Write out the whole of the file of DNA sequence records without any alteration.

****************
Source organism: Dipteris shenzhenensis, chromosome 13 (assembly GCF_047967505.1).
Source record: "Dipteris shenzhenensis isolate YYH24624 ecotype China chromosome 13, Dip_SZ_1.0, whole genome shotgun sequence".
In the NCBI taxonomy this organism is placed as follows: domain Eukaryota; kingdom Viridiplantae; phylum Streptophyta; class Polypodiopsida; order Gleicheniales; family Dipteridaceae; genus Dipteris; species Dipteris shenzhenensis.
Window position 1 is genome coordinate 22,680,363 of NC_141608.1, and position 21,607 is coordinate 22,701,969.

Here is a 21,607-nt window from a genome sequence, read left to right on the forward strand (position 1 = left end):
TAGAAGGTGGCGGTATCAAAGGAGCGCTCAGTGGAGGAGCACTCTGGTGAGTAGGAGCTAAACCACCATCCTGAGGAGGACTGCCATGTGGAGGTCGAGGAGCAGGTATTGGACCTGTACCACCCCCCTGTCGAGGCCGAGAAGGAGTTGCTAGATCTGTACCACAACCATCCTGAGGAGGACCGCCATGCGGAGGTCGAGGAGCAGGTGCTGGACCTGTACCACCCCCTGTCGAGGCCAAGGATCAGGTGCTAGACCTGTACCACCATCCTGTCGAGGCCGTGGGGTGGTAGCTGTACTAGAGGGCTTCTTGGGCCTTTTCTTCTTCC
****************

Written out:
Source organism: Dipteris shenzhenensis, chromosome 13 (assembly GCF_047967505.1).
Source record: "Dipteris shenzhenensis isolate YYH24624 ecotype China chromosome 13, Dip_SZ_1.0, whole genome shotgun sequence".
In the NCBI taxonomy this organism is placed as follows: domain Eukaryota; kingdom Viridiplantae; phylum Streptophyta; class Polypodiopsida; order Gleicheniales; family Dipteridaceae; genus Dipteris; species Dipteris shenzhenensis.
Window position 1 is genome coordinate 22,680,363 of NC_141608.1, and position 21,607 is coordinate 22,701,969.

Here is a 21,607-nt window from a genome sequence, read left to right on the forward strand (position 1 = left end):
TAGAAGGTGGCGGTATCAAAGGAGCGCTCAGTGGAGGAGCACTCTGGTGAGTAGGAGCTAAACCACCATCCTGAGGAGGACTGCCATGTGGAGGTCGAGGAGCAGGTATTGGACCTGTACCACCCCCCTGTCGAGGCCGAGAAGGAGTTGCTAGATCTGTACCACAACCATCCTGAGGAGGACCGCCATGCGGAGGTCGAGGAGCAGGTGCTGGACCTGTACCACCCCCTGTCGAGGCCAAGGATCAGGTGCTAGACCTGTACCACCATCCTGTCGAGGCCGTGGGGTGGTAGCTGTACTAGAGGGCTTCTTGGGCCTTTTCTTCTTCC